it's a cop-out, but ...

I was away this past weekend and did not have time to compose a lengthy blog post. Instead, I have (after about twenty false starts) achieved the opening of Dolorosa. This is the keeper version, and rather than break the rhythm, I thought I'd roll with the novel in lieu of a blog post. Then I was overcome by intense guilt for having no blog post--okay, that's a lie, I just like the attention.

As a compromise, I thought I'd share a little news in the making and give you a list of non-fiction books that I'm reading for research purposes.

Look ... it was this, or a picture of my cat.

Okay, the news first:

I've been hanging out with a group of real shady characters who have enticed me to join them for a new collective blog called BookSworn. So far, Mark Lawrence, Mazarkis Williams, Courtney Schafer, Anne Lyle, Helen Lowe, Elspeth Cooper, Bradley P. Beaulieu, Doug Hulick, Stina Leicht, Jeff Salyards, Zachary Jernigan, Kameron Hurley, and Betsy Dornbusch have signed the pact in blood and ink and bytes. We are hammering out the details and the secret handshake now. Of course, as soon as everything goes live, I'll send you an update along with a link. Meanwhile, follow @BookSworn on Twitter so you don't get left out.

I'm working on two guest posts and doing a bit of research, so that means non-fiction books. During my research for In Midnight's Silence, I found two items of interest:

Medieval Iberia: Readings from Christian, Muslim, and Jewish Sources (2nd ed.) edited by Olivia Remie Constable (Philadelphia : University of Pennsylvania Press, 2012).

An interesting tidbit from "Administration of an Urban Militia" taken from Fuero de Cuenca (ca 1190) and translated from the Latin by James F. Powers. From section XXX.I. The government of the military expedition and the guarding of the city:

Before taking a military expedition against a foe, the council is required to appoint watchmen to keep an eye on the city. The watchmen's responsibilities were clearly stated:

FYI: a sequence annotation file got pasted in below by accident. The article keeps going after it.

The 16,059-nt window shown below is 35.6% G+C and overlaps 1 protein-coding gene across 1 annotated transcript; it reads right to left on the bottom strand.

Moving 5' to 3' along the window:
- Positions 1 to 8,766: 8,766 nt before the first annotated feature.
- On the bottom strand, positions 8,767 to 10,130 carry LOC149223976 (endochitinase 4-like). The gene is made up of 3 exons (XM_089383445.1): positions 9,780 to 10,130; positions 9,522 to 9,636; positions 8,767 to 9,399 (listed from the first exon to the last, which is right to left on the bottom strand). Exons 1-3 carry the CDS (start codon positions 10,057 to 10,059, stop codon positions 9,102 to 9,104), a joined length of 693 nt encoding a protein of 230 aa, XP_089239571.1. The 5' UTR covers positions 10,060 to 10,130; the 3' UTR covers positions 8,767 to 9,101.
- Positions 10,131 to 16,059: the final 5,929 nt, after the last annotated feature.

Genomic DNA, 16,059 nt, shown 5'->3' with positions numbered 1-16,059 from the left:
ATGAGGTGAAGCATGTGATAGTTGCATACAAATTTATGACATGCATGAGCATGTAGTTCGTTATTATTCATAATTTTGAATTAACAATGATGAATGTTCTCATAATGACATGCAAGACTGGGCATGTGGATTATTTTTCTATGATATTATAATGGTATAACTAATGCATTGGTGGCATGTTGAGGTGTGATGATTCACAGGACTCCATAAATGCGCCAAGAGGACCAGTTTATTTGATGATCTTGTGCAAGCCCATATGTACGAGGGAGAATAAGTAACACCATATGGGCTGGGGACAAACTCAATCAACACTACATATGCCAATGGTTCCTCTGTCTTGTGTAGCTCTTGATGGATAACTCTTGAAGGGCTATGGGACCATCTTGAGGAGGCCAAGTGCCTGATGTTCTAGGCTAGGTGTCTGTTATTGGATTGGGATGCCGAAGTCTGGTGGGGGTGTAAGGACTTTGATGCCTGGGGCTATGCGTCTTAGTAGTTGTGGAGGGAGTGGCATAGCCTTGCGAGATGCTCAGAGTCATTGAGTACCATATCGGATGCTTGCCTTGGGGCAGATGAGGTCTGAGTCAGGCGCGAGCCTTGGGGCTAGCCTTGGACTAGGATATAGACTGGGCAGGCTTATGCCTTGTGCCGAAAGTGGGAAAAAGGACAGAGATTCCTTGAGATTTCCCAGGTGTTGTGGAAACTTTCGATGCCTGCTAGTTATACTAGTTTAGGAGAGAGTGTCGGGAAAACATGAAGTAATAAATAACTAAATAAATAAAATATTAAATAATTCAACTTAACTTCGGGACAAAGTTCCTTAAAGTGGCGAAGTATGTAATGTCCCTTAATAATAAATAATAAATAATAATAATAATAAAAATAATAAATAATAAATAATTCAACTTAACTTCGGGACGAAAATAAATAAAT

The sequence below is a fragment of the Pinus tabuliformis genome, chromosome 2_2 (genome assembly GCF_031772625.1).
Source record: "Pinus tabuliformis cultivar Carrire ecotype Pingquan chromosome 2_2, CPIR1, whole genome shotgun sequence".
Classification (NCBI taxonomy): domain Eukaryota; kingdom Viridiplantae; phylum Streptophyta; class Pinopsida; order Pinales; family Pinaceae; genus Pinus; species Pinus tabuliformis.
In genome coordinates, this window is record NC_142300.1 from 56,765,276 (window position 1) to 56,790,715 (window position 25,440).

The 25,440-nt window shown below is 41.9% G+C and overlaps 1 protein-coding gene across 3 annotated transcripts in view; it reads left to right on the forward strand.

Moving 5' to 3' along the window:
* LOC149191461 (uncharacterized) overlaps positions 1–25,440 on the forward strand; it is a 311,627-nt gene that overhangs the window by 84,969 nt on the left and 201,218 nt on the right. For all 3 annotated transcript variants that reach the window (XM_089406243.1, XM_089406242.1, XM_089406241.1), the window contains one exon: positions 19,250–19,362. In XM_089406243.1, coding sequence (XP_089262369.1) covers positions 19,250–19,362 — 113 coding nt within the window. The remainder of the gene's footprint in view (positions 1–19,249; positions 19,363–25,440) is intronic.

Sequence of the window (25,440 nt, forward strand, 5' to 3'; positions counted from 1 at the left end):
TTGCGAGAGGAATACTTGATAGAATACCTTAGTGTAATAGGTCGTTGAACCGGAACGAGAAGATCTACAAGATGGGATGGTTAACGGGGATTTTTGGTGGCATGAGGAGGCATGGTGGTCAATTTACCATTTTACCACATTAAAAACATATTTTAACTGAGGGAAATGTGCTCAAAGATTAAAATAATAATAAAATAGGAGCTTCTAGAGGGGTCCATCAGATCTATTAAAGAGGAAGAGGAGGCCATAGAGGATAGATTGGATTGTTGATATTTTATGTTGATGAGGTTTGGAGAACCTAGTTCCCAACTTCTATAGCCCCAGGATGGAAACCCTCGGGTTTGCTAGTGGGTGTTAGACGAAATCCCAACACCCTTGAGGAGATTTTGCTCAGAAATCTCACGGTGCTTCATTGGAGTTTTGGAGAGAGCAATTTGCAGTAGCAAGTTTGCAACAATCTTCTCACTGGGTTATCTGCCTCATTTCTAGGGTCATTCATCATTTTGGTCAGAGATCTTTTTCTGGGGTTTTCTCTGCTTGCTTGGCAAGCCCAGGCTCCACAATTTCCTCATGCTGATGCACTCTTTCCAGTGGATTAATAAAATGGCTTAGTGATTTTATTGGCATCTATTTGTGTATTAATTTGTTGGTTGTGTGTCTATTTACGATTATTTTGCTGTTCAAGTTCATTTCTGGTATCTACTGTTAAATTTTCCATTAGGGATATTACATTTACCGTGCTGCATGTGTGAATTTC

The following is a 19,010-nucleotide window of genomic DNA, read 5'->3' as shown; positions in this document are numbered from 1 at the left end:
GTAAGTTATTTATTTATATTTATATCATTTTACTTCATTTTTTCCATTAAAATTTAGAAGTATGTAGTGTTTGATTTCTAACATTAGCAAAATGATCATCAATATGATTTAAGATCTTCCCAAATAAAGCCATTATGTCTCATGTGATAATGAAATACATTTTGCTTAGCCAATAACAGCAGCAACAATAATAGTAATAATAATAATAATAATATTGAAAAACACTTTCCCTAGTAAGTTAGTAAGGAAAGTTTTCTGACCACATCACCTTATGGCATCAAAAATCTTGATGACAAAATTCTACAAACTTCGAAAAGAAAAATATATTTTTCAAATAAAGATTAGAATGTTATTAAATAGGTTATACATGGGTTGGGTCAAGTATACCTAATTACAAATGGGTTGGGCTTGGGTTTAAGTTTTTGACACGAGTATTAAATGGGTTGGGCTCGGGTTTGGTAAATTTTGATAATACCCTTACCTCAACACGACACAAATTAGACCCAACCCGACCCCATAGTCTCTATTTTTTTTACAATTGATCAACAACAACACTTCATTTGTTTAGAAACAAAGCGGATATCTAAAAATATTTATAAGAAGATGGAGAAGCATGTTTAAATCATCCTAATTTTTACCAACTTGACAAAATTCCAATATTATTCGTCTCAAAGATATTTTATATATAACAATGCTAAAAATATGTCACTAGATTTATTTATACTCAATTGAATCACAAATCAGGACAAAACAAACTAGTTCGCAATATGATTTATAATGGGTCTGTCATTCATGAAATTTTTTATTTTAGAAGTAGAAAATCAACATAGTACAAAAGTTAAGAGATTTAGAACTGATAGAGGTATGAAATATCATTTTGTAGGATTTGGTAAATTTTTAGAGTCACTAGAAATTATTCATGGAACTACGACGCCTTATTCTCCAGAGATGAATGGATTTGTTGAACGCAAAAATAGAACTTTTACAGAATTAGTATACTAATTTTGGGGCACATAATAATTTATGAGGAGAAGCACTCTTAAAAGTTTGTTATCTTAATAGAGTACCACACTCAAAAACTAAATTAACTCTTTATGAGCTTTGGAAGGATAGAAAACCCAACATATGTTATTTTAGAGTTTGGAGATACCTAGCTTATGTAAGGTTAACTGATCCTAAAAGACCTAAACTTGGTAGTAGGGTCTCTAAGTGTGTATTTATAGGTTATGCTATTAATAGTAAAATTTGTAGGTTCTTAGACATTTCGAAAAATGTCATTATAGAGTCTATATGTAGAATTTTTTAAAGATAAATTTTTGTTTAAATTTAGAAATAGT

"After sunset, if the guards find anyone walking in the streets without carrying a light, they should seize all his belongings and put him in confinement until the following morning. In the morning, he should be brought before the [acting] council, and if he was a citizen or a son of a citizen, he should be absolved; but if he was a stranger, let him be hurled from the city cliffs."

Rough town.

Next up is Queer Iberia: Sexualities, Cultures, and Crossings from the Middle Ages to the Renaissance, edited by Josiah Blackmore and Gregory S. Hutcheson (Durham : Duke University Press, 1999).

I had to get this one from a used bookstore, but it was well worth the price. I'm about a quarter of the way through it and enjoying it immensely.

Favorite quote thus far is from "Queer Representation in the Arcipreste de Talavera, or The Maldezir de mugeres Is a Drag" by Catherine Brown:

"He [the Archpriest] presents them [the Beghards], that is to say, as figures of the Hypocrite, whom Gregory the Great defined thus: 'Hypocrita, qui latina lingua dicitur simulator, iustus esse non appetit, sed uideri' (Moralia in Iob 18.7) [The hypocrite, who in Latin is called a simulator, does not want to be just, but rather to appear so]."

That has to be the best definition of a hypocrite that I've ever read.

I'm also doing research for Dolorosa with Codes, Ciphers, and Other Cryptic and Clandestine Communication: Making and Breaking Secret Messages from Hieroglyphs to the Internet, by Fred B. Wrixon (New York : Black Dog & Leventhal Publishers : Distributed by Workman Pub., 1998).

Thus far, my favorite code is ... well, that would be telling, now wouldn't it?

Check them out if you have a minute, and don't forget to follow @BookSworn for more updates of our dastardly doings as we soar through the interwebz seeking redemption, glory, words, and chocolate ... something ... something ... something ... until next week ... write on ...